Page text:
Thursday, July 15, 2010

Catholic/Nationalist and Protestant/Unionist

Some people do not take kindly to others describing Catholics as Nationalists, and Nationalists as Catholics interchangeably. Similarly, the same can be said with those who refer to 'Protestants' to describe the Unionist community. They argue that just because one is a Catholic, does not make them an automatic Nationalist and similarly, a Protestant is not necessarily a Unionist.

It is interesting to compare the the Nationalist electorate to the Catholic electorate. The Catholic electorate is relatively easy to calculate. Looking at table S306 of the 2001 census, by adding the totals of people aged 9 years and over in 2001 (they are 18 in 2010) and removing the few people who were 90 and over in 2001 we see that the Catholic electorate is 43.0%. The election in 2010 showed that Nationalist parties received 42.0%. This is an almost exact correlation.

Using the same approach, the Protestant electorate in 2010 per the 2001 census was 54.4%. The 2010 election shows Unionist parties received 50.5% of the vote. Although not quite as correlated as the Nationalist/Catholic electorate, the Protestant/Unionist correlation is strikingly similar.

It may be 'politically incorrect' to refer to Nationalists and Catholics and Protestants and Unionists interchangeably, however it may not be entirely 'factually incorrect'.


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  2. "It may be 'politically incorrect' to refer to Nationalists and Catholics and Protestants and Unionists interchangeably, however it may not be entirely 'factually incorrect'."

    One important factor youve conveniently omitted-

    Only 57% of the total electorate voted, do you know the religion of the other 43%?

    Do you know the religious breakdown of the 57% come to that?

  3. BELFAST BRIEFING: There is an element of obsession about the South’s corporation tax rates in some quarters

    IT MAY be the start of a new year but the same old arguments are still raging among businesses in the North. Top of the gripe list is the seemingly inexhaustible debate about corporation tax levels versus those in the South.

    Thanks to David Cameron and his pals the issues surrounding corporation tax have got a fresh lease of life.

    Once upon a time under Gordon Brown’s regime any change to the rate of corporation tax – currently sitting at 28 per cent in the North as opposed to the Republic’s 12.5 per cent – was firmly ruled out.

    But then Cameron turned that on its head when his government promised in the last British budget to “examine mechanisms for changing the corporation tax rate” in the North.

    Cameron’s new approach to the issue has sparked an investigation by the Northern Ireland Affairs Committee, an influential House of Commons organisation, as to how a different rate of corporation tax would impact and work in the North. This inquiry has caused more than a certain frisson of excitement among the local pro-low rate brigade.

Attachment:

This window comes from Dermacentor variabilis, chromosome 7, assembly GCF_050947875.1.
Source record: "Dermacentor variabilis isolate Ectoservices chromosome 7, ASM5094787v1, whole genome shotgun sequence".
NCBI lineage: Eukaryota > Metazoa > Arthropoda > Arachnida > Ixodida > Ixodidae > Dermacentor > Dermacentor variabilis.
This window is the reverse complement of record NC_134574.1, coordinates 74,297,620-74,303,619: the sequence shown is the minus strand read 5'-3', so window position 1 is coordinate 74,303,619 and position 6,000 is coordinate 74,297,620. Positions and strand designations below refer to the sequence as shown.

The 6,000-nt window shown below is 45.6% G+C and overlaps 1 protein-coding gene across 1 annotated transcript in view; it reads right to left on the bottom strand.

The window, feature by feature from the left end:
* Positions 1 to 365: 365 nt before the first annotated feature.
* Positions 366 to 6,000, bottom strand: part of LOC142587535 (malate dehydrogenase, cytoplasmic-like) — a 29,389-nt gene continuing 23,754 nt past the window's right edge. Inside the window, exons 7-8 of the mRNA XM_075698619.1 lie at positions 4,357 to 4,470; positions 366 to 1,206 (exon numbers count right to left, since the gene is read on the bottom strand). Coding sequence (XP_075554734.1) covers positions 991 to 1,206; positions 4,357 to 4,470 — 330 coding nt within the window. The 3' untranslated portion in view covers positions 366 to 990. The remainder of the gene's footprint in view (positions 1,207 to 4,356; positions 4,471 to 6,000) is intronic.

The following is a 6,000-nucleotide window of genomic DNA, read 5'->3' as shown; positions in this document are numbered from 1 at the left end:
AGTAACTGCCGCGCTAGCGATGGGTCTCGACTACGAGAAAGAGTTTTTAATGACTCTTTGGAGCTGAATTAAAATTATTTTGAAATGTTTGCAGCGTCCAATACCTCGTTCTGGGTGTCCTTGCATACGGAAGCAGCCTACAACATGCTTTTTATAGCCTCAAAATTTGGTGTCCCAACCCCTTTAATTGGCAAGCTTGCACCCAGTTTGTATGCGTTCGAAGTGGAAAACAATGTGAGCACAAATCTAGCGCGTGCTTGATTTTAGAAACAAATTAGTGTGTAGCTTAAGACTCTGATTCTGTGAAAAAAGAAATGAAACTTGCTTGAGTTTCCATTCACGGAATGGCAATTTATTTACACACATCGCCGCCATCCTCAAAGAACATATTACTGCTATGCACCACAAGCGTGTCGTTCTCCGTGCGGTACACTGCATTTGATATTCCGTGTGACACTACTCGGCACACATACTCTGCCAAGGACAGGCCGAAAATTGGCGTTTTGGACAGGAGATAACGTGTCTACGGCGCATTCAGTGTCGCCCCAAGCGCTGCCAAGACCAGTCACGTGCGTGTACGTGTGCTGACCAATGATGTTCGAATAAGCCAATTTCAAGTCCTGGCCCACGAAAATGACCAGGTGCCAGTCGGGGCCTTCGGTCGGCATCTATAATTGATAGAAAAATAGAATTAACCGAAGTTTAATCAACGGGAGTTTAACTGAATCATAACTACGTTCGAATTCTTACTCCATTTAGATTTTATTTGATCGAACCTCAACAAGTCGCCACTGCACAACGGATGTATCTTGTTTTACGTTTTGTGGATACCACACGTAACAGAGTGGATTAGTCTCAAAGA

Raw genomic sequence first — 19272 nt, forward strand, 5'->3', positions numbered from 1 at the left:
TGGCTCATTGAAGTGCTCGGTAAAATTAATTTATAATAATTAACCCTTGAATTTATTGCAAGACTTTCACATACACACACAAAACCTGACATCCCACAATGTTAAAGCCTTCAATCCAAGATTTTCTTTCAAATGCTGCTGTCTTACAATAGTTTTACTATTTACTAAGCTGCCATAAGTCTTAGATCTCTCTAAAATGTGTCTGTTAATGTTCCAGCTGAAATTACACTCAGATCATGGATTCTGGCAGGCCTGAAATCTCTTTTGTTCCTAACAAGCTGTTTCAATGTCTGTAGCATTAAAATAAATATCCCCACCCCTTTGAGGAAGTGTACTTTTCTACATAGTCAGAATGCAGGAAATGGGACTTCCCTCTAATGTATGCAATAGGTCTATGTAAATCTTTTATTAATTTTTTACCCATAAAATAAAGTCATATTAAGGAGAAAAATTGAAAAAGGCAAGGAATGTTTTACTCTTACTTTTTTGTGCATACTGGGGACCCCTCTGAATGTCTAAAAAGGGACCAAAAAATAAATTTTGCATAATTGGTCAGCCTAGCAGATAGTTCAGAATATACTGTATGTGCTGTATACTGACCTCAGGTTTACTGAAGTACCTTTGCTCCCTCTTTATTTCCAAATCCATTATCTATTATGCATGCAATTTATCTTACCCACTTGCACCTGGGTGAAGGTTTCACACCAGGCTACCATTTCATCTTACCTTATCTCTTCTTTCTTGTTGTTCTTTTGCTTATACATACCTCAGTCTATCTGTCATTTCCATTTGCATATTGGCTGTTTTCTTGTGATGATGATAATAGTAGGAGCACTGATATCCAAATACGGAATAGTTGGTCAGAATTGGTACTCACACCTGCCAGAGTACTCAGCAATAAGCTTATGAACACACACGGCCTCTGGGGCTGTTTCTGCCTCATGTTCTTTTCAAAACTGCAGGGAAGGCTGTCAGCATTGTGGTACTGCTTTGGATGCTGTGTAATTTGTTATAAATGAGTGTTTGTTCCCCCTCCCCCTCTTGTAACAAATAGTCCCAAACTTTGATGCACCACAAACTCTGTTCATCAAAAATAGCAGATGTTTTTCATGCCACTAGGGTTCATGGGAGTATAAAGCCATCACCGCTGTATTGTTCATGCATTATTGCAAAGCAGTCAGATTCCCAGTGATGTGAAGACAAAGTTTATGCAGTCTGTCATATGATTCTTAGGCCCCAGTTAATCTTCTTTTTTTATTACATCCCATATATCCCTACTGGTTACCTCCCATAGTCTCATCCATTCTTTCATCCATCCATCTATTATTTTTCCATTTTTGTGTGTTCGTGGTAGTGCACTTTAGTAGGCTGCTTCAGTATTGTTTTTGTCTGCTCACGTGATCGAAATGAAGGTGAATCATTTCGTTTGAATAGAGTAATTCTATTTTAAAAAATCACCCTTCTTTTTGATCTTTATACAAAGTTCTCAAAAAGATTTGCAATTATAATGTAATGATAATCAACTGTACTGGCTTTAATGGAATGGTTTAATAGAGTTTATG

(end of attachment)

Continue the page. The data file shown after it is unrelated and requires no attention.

Many of this brigade seem to view the fact Northern Ireland shares a border with a country that has a lower corporation tax rate as tantamount to a human rights violation.

    A casual observer might be forgiven for thinking there is an element of obsession about the South’s corporation tax rates in some quarters.

    Perhaps it stems from the fact that the North never had the opportunity to enjoy the excesses of a Celtic Tiger economy even though we all know how that particular “tail” ended.

    There is little doubt that those in favour of lowering the rate of corporation tax to bring it into line with the South have a persuasive argument.

    The pro-low lobby claim it would attract new foreign investment, help generate new jobs and also stimulate local businesses. In the current dismal economic environment there is nothing that Northern Ireland needs more.

    Yet new research suggests a lower rate of corporation tax might not prove to be a “magic bullet” for some of the region’s most pressing problems. In fact some experts believe lowering the current rate of corporation tax to the Republic’s might cost the Northern Ireland Executive around £280 million a year.

    According to the latest research carried out by business advisers PricewaterhouseCoopers (PwC) reducing the rate alone “is unlikely to attract significant volumes of new, overseas investment”.

    Martin Fleetwood, a partner with the business advisors, said evidence shows that from the 1950s Ireland had three decades of low corporation tax but comparatively little new investment. In his opinion a variety of factors – of which low corporation tax was only one – contributed to the rise of the Celtic Tiger economy.

    Fleetwood believes the debate over corporation tax has focused too closely on the rate rather than the powers the North’s Executive would need to implement any such cut.

    He is urging political leaders to be mindful of the fact that the Republic used a “wide range of flexible tax incentives” as the tools to target new investors to locate and create jobs.

    Overall PwC advocates that a “cocktail of financial incentives” might be the best option in persuading new investors to locate in the North rather than just the “relatively blunt instrument” of lowering the headline rate of corporation tax.

    If Northern Ireland learns just one thing from what has happened south of the Border it is that there are no economic certainties anymore.

    The North’s economy is in much too fragile a place to barter its long-term security on the unpredictable promises that a lower rate of corporation tax may or may not deliver.

  4. Poor Tom Elliott even his family is turning against him.

  5. A secret poll by fianna fail in the Republic shows why they are worried.

  6. If Sinn Fein take 11 seats plus the 5 they already hold that will give them 16 seats.